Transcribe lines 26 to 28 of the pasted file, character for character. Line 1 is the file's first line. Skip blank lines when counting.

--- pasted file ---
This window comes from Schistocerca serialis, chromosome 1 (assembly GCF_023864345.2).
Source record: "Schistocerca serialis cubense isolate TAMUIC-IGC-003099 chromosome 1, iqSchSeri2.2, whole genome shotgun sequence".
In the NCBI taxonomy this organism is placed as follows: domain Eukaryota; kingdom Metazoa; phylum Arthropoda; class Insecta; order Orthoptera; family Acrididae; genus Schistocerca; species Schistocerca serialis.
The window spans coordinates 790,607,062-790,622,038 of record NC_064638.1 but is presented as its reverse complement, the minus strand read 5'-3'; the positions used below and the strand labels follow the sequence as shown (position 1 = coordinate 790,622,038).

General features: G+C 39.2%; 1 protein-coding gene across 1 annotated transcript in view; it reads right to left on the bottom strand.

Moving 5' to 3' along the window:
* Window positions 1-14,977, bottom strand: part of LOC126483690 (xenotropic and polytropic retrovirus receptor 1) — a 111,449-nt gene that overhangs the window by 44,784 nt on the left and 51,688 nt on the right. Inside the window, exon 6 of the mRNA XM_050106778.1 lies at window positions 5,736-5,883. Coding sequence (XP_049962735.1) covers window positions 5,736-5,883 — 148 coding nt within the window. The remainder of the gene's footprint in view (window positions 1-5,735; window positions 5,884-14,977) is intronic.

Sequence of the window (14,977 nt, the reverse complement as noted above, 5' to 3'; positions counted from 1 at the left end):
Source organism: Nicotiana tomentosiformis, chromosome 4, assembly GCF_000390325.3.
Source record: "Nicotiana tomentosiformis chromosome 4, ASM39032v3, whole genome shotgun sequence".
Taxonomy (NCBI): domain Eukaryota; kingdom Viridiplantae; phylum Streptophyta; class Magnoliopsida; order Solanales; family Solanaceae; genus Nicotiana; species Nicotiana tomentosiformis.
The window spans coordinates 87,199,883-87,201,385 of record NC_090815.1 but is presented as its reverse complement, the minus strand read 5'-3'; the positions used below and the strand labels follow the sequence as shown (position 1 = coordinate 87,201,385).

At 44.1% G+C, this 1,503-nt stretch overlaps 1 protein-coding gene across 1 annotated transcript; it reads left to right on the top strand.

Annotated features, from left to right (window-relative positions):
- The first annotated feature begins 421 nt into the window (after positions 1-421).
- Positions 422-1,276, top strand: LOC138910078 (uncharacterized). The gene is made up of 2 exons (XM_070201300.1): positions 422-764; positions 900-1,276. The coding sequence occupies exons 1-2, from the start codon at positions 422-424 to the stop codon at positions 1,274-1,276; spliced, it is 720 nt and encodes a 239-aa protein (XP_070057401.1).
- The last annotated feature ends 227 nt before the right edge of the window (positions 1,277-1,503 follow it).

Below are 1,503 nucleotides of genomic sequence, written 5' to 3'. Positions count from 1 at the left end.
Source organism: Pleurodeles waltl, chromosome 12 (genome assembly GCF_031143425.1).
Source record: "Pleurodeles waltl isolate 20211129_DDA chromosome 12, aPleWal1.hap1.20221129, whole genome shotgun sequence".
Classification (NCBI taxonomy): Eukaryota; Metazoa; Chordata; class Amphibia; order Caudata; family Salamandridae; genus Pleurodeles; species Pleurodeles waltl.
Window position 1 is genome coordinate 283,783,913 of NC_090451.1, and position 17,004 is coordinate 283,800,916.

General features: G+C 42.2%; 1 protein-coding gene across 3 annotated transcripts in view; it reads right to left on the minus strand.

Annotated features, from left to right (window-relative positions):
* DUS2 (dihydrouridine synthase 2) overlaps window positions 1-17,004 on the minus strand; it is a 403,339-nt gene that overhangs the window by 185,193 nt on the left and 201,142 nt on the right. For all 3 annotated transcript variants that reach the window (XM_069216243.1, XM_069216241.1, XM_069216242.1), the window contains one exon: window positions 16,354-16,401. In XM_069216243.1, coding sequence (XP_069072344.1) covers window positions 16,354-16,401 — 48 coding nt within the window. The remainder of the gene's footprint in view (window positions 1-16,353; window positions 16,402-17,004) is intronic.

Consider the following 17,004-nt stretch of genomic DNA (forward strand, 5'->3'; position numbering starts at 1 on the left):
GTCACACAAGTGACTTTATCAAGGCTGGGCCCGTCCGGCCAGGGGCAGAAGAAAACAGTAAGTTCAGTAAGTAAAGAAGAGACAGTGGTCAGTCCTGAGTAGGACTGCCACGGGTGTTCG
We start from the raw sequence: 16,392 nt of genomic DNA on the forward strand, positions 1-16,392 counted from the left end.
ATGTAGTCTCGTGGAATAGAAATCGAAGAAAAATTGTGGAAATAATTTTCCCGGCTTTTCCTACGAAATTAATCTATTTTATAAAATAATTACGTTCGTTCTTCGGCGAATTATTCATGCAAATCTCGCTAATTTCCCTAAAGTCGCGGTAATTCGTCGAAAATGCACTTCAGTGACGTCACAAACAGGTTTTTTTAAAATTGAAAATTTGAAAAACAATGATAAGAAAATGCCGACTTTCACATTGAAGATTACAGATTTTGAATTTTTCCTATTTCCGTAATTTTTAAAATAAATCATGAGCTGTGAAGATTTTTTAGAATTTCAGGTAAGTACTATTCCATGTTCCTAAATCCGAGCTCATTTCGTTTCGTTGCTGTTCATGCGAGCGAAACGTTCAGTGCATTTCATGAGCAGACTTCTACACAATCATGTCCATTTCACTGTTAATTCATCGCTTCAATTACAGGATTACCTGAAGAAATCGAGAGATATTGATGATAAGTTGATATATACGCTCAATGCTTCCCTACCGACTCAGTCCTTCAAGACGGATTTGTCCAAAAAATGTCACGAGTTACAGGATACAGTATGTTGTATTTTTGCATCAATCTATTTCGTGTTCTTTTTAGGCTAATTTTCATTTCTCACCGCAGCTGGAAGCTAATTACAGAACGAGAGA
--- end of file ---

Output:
Consider the following 17,004-nt stretch of genomic DNA (forward strand, 5'->3'; position numbering starts at 1 on the left):
GTCACACAAGTGACTTTATCAAGGCTGGGCCCGTCCGGCCAGGGGCAGAAGAAAACAGTAAGTTCAGTAAGTAAAGAAGAGACAGTGGTCAGTCCTGAGTAGGACTGCCACGGGTGTTCG
We start from the raw sequence: 16,392 nt of genomic DNA on the forward strand, positions 1-16,392 counted from the left end.